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Paynesville, Liberia, April 30, 2016 (AFP) – Two days after announcing a fresh bid to become president of Liberia, ex-football star George Weah sits munching a donut on the concrete steps of a suburban football pitch, barefoot and joking with his friends. Here, the carefully trimmed turf of former clubs AC Milan and Paris St Germain is replaced with simple chalk markings in the sand, and crowd numbers don’t edge higher than 50 during a 3-2 thriller won by his veterans’ team. “He’s a local boy, came from here,” says spectator Wilson Toba, looking on as the six-foot (1.84-metre) Weah begins his warm-up, catching the attention of skinny boys leaning on the walls of the stand. “We are poor people, and we all support him.”
Many Liberians still idolise Weah, 49, who announced his intention on Thursday to contest an election to replace President Ellen Johnson Sirleaf next year. Nowhere is that truer than in Paynesville, just east of Liberia’s capital, Monrovia. The striker practises every Saturday and plays a match every Sunday at the neighbourhood’s Willis D. Knuckles Jr sports stadium, accompanied by some fellow former players from the national team.
The matches are held on the edge of a slum, with rubbish kept meticulously off the field but piled up nearby, as stray dogs search for shade from the punishing sun. Starting his career as a young man raised in poverty, Weah went on to play for a string of top-flight European clubs, becoming the first African player to win both the FIFA World Player of the Year and the Ballon d’Or.
His political career has been less stellar so far, beginning with a failed first bid for the presidency in 2005 before a successful run for Liberia’s senate in 2014 representing the county to which Paynesville belongs. He will be counting on poor urban districts such as these as he seeks to build a coalition of support in the coming months, areas where his down-to-earth affability and approachable manner have a magnetic effect. Former Liberian national team player Jonah Sawieh plays with Weah every week, and watches as he parades up and down in the early stages of the game, calling out to the crowd in a PSG jersey with his name on the back. “He will always be the same and will always come to play with his people,” Sawieh says, before joining Weah’s defence in the second half.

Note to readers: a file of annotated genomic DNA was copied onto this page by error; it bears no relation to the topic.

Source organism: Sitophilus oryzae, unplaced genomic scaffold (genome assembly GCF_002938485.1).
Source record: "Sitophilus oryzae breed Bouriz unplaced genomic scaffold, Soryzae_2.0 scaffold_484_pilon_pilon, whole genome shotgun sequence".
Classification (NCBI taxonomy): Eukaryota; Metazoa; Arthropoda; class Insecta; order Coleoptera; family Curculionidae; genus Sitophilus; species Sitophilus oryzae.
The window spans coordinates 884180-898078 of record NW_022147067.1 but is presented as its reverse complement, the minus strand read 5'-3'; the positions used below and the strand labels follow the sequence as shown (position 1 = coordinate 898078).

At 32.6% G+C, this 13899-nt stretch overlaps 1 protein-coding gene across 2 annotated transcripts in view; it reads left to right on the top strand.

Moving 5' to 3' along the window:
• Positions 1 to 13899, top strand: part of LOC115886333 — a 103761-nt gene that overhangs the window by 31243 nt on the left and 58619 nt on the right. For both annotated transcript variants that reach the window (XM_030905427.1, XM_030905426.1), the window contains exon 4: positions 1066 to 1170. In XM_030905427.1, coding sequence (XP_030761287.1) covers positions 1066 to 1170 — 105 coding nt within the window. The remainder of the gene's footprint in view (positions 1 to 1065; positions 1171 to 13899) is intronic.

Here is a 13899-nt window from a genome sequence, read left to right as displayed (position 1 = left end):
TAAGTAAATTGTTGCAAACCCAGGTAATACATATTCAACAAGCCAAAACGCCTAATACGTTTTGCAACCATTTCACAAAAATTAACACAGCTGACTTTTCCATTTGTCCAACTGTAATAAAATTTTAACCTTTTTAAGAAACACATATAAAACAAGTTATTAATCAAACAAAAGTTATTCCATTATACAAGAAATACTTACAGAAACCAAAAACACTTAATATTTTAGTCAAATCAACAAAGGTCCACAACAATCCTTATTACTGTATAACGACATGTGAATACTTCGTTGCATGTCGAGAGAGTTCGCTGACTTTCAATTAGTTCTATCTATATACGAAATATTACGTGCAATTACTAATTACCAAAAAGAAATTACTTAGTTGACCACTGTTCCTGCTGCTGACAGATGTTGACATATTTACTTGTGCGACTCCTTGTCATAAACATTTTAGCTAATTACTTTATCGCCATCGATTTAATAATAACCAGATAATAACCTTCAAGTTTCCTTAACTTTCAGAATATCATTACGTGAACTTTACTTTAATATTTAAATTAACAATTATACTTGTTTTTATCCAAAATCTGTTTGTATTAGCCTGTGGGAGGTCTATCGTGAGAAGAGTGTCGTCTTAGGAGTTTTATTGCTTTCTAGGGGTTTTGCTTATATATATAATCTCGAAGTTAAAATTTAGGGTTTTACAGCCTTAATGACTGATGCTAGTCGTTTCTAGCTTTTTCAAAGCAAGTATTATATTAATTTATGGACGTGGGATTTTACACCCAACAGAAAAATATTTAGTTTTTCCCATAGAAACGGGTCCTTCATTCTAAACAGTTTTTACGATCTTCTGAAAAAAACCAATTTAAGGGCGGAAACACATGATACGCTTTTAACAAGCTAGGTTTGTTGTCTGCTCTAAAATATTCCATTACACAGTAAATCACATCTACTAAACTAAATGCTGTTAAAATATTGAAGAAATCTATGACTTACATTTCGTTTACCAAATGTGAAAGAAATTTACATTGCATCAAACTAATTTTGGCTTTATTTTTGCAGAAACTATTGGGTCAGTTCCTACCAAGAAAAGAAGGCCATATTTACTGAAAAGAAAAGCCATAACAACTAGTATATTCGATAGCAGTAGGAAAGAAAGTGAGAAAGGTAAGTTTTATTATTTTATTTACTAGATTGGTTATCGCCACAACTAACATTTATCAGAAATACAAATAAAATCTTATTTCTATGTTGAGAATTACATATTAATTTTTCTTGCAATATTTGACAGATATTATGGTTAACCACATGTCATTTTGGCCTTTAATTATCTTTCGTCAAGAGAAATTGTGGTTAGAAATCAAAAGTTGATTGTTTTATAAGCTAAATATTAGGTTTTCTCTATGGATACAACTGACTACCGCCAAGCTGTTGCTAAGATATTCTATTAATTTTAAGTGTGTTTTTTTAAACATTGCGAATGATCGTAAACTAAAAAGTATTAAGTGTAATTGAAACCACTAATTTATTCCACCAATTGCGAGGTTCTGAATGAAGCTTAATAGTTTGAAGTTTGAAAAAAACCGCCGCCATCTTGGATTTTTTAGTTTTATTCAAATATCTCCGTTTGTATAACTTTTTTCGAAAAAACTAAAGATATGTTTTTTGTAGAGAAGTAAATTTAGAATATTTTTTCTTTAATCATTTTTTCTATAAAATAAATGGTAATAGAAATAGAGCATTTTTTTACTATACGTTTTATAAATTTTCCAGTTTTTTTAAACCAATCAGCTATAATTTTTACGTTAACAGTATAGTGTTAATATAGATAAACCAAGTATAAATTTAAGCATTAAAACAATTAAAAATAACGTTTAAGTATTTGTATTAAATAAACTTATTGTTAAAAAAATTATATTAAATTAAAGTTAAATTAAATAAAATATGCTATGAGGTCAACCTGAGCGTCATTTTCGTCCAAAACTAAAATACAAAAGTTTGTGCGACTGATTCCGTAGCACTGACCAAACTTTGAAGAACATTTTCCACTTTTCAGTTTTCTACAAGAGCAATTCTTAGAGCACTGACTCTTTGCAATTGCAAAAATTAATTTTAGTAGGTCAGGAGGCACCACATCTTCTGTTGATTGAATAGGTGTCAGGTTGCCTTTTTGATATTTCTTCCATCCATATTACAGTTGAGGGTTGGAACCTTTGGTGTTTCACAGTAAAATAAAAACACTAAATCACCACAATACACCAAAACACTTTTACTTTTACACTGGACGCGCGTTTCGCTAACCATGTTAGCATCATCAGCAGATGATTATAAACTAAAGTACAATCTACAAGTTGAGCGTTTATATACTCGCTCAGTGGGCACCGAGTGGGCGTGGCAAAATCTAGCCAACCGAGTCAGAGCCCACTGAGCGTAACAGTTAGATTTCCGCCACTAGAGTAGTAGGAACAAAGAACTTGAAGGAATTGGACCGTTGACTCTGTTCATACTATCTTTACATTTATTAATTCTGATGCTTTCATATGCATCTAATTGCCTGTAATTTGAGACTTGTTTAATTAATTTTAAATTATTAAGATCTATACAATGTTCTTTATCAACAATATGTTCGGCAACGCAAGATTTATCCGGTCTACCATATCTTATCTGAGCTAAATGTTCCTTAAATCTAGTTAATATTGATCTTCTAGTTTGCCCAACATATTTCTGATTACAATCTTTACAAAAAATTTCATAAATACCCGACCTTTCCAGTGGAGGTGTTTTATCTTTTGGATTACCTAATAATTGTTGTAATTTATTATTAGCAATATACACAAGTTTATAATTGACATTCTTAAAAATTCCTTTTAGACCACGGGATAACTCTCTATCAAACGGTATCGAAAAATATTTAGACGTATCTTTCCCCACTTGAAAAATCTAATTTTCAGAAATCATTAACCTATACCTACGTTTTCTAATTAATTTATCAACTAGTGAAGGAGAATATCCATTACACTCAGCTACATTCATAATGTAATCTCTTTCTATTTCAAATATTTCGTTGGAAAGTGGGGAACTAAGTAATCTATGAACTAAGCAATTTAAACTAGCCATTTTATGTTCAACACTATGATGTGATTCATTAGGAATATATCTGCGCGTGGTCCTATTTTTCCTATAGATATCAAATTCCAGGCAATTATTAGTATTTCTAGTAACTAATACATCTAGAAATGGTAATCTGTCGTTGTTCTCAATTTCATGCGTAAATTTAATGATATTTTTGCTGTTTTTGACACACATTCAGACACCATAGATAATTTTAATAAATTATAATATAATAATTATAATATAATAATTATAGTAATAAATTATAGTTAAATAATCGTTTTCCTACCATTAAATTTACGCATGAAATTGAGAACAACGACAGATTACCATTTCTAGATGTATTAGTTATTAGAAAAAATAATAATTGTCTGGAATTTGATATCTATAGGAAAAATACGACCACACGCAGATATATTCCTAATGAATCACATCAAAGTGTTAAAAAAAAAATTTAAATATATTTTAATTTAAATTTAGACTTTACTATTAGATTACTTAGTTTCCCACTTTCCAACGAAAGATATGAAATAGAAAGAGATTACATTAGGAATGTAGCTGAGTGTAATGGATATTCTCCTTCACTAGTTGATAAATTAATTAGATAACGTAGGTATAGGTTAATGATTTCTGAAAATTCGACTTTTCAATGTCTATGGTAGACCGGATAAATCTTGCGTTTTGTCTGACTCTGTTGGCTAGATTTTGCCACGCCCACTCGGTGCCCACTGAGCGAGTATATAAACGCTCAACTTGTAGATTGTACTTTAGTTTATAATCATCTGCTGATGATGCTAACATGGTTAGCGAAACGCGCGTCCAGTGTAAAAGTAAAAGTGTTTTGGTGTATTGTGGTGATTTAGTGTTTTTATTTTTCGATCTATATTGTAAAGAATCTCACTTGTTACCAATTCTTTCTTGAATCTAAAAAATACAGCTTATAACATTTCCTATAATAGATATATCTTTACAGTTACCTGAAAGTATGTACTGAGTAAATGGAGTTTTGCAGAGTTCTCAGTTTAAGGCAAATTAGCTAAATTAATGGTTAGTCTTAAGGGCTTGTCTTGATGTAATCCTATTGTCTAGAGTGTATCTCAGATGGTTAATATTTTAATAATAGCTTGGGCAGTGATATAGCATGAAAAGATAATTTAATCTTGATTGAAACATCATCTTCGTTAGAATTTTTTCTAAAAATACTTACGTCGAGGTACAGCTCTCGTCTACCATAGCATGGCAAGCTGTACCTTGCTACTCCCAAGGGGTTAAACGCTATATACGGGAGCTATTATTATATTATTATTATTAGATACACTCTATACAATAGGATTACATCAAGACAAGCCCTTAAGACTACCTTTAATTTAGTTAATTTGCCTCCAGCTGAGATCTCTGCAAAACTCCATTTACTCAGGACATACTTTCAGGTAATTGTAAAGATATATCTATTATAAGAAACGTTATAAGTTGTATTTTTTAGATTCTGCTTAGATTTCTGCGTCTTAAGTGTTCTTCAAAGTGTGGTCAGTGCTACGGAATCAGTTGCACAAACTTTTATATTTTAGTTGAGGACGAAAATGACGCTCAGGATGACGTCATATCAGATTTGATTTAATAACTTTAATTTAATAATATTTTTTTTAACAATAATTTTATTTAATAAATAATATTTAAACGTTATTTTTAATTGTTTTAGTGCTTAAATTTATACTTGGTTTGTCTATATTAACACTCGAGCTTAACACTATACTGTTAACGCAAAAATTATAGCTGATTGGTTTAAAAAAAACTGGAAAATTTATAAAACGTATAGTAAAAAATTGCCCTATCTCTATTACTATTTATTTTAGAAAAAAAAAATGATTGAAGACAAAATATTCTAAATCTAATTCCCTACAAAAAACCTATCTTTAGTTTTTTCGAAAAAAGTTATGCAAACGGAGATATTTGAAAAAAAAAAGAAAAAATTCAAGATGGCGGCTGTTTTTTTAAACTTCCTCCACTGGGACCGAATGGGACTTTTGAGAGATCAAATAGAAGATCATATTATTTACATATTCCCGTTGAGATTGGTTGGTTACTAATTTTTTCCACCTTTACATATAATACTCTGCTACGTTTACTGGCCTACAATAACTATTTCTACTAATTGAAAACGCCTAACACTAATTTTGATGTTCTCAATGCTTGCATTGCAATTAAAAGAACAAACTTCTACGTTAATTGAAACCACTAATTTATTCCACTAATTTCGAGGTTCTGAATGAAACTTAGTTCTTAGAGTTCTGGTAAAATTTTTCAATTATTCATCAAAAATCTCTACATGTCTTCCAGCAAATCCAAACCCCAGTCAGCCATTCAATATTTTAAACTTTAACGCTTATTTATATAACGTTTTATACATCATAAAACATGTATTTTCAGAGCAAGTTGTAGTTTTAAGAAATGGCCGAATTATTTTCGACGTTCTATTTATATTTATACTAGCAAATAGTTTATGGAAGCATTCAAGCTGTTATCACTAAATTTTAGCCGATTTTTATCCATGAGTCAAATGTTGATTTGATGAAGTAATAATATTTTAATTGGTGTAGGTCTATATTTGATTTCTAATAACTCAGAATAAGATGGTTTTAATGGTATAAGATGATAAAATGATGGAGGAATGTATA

Long ‘to-do’ list
Following a shocking fumble by a teammate of a goal beautifully set up by Weah, the full-time whistle blows and the former international changes his clothes before sitting down on the same steps. A circle of admirers gathers. “We came here to see our big brothers play,” recalls the ex-Chelsea player, gesturing to the pitch. “These young kids here to watch us are coming not only to watch football but also to understand the discipline of life.” The challenges of poverty, appalling education standards, yawning gaps in infrastructure and the country’s ongoing recovery from a civil war that ended in 2003 do not intimidate him, Weah says.
However, “if I look at my to-do list, there’s a lot of things,” he concedes, singling out Liberia’s crumbling schools as an example. “Sub-standard education is a security threat to our country. I went to school very late because I didn’t have the opportunity,” he says, referring to a degree in business administration he received in 2011. Weah has funded places for nursing assistants in Liberia, and with some graduating that day, he has to go to the ceremony, leaving with a final message for the weekend regulars. “If I am president of the Republic of Liberia you will see me play here. I will still be here because my community is my community.”
© 2016, Jennifer O’MAHONY. All rights reserved – The views expressed here are purely those of the author and not necessarily those of the publishers. – Newstime News content cannot be reproduced in any form – electronic or print – without prior consent of the Publishers. Copyright infringement will be pursued and perpetrators prosecuted. Post views count started 16/02/16